The intended OCR-B revision has been followed with particular interest by CEN/TC304, since the repertoire extension was intended to satisfy primarily European needs. Also, in 1997 an additional OCR-B extension requirement appeared, namely for a glyph for the Euro currency.


Due to the SC 2 decision to not proceed with the revision, TC304 has considered the possibility of producing a European standard instead (EN or ENV). This European standard would correspond to an updated ISO 1073 part 2 with the Euro sign added normatively. The letter extensions would also be defined in the standard, but only informatively; it was felt, namely, that it might be possible to arrange for sufficient testing of the Euro glyph, but probably not for all the letters.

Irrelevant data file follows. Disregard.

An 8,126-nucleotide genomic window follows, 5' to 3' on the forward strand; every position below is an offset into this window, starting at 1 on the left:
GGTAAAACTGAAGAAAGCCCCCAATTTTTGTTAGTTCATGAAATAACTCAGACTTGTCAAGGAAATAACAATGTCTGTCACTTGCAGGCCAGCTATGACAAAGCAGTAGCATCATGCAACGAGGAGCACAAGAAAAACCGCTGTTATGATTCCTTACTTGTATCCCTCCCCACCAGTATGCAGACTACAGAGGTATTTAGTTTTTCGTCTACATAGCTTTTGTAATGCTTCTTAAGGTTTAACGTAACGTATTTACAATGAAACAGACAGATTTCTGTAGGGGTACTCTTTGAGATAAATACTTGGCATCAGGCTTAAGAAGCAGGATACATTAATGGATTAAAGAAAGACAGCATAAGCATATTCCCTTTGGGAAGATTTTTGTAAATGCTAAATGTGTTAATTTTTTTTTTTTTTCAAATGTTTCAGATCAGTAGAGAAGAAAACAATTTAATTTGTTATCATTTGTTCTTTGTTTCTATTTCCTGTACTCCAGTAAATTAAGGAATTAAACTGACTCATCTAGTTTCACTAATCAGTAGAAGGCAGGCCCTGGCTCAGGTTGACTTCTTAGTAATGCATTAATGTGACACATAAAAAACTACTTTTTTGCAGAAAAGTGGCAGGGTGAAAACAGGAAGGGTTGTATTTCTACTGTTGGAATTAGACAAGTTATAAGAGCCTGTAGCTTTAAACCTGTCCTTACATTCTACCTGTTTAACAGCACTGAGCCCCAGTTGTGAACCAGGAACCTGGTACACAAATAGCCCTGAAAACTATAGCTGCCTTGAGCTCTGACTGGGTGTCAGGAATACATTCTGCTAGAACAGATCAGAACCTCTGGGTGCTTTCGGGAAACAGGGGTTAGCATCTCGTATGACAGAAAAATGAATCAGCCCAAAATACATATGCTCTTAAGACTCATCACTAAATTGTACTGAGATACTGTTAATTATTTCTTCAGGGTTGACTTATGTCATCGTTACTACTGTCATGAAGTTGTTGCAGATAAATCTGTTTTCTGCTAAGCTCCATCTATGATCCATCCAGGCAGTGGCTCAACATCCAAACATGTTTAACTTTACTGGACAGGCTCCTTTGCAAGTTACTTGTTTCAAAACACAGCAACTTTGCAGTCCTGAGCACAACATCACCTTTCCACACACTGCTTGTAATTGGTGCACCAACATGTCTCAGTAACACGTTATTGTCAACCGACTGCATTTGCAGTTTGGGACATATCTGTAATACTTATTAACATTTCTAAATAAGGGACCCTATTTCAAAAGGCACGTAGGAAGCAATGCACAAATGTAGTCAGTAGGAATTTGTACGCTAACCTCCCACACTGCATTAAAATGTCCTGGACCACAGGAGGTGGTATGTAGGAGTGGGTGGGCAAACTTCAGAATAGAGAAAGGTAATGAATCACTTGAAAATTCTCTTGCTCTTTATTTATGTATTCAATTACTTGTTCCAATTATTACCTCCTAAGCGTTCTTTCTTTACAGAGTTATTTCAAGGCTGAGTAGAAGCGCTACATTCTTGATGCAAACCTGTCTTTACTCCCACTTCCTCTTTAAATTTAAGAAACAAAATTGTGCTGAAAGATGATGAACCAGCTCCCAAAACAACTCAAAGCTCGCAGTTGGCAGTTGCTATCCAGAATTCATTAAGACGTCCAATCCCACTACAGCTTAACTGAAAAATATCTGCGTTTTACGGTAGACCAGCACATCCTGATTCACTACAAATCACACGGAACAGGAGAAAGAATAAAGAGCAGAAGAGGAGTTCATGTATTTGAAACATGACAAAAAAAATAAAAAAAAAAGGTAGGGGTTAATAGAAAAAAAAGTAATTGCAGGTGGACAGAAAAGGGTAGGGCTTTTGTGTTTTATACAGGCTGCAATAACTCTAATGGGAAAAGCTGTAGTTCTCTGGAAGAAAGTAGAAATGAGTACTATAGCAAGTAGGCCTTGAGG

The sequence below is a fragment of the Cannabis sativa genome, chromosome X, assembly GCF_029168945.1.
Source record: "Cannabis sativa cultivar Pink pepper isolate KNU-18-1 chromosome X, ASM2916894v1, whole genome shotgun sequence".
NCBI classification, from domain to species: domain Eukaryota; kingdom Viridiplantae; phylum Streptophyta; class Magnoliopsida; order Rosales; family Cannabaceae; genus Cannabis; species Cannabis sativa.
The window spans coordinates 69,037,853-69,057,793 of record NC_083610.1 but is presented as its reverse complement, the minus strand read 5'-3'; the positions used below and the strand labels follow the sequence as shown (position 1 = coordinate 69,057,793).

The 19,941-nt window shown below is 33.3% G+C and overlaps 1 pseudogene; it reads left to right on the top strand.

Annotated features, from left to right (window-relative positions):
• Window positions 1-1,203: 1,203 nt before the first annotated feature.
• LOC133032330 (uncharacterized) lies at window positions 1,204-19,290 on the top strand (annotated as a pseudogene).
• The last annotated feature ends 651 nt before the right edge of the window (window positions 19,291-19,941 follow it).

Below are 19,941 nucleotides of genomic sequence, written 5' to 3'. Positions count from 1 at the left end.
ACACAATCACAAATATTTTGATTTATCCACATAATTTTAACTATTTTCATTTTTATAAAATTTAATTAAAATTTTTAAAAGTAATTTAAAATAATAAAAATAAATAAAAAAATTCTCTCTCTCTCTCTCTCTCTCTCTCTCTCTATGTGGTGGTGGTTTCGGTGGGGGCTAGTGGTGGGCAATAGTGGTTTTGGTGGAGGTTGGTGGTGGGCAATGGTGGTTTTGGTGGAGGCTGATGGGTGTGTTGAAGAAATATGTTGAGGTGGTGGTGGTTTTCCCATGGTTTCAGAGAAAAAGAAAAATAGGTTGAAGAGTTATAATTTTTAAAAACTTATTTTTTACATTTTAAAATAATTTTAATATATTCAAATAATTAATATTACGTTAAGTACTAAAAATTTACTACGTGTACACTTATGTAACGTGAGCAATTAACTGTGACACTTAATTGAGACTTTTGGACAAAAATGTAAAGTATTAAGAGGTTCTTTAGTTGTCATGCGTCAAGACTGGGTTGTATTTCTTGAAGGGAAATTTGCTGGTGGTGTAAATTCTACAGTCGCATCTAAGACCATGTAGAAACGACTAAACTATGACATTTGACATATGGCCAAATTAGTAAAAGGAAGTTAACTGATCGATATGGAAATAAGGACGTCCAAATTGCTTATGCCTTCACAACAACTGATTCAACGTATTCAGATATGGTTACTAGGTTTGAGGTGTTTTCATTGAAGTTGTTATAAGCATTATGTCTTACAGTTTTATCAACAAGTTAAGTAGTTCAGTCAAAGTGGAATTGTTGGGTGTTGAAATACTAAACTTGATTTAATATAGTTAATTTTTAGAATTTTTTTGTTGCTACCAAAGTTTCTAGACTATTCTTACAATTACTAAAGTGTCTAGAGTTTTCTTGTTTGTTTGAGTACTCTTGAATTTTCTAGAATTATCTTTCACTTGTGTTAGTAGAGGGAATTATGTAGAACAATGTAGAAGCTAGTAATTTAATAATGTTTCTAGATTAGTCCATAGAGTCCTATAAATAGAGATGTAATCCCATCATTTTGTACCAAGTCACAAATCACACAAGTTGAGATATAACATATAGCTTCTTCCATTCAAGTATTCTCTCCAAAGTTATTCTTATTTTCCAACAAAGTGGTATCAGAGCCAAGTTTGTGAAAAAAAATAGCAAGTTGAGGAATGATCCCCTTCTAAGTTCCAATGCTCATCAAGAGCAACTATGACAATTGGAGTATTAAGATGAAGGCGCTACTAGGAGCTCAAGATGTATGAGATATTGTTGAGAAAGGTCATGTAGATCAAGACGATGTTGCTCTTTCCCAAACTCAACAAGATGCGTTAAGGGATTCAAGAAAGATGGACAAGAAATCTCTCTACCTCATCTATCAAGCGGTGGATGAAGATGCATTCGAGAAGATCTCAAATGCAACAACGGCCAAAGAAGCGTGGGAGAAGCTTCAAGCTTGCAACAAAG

Some funding for OCR testing has been secured, and TC304 in February 1999 issued a "Call for experts" to perform exhaustive testing of the Euro sign and limited testing of the other extensions. That Call did not result in any responses, but a proposal for the work is now under discussion, with the testing to be performed during autumn 2000.


Provided that the testing is concluded satisfactorily, it is intended to produce the draft for the EN early next year. A possible parallell ISO processing will be considered by TC304 when the conditions for the presently proposed testing are finalized.


Recommendation for SC 2/WG 3 action


As mentioned above, SC 31 appears the natural JTC 1 subcommitte to take maintenance responsibility for the ISO 1073 and the ISO 1831.  In response to the SC 31 letter in SC 2 N 3433, a WG 3 resolution stating that an immediate trans­fer of the responsibility for the two standards from SC 2 to SC 31 is desirable, is therefore hereby proposed.